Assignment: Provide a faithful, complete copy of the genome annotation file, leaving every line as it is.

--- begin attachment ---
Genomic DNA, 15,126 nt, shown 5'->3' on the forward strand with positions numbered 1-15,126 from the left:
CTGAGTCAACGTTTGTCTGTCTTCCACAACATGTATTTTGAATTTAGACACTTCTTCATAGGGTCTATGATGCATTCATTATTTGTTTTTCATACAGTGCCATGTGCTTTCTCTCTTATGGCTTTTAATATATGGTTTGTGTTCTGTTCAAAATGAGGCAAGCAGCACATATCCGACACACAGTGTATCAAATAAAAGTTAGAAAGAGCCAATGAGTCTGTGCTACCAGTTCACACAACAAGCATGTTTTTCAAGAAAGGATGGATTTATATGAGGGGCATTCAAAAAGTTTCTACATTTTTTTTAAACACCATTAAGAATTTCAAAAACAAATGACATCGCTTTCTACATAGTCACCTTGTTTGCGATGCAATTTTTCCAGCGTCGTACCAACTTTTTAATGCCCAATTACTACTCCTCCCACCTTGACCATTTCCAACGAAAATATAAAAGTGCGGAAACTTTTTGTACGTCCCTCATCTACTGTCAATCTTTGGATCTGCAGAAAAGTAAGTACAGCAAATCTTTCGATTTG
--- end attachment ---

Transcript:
Genomic DNA, 15,126 nt, shown 5'->3' on the forward strand with positions numbered 1-15,126 from the left:
CTGAGTCAACGTTTGTCTGTCTTCCACAACATGTATTTTGAATTTAGACACTTCTTCATAGGGTCTATGATGCATTCATTATTTGTTTTTCATACAGTGCCATGTGCTTTCTCTCTTATGGCTTTTAATATATGGTTTGTGTTCTGTTCAAAATGAGGCAAGCAGCACATATCCGACACACAGTGTATCAAATAAAAGTTAGAAAGAGCCAATGAGTCTGTGCTACCAGTTCACACAACAAGCATGTTTTTCAAGAAAGGATGGATTTATATGAGGGGCATTCAAAAAGTTTCTACATTTTTTTTAAACACCATTAAGAATTTCAAAAACAAATGACATCGCTTTCTACATAGTCACCTTGTTTGCGATGCAATTTTTCCAGCGTCGTACCAACTTTTTAATGCCCAATTACTACTCCTCCCACCTTGACCATTTCCAACGAAAATATAAAAGTGCGGAAACTTTTTGTACGTCCCTCATCTACTGTCAATCTTTGGATCTGCAGAAAAGTAAGTACAGCAAATCTTTCGATTTG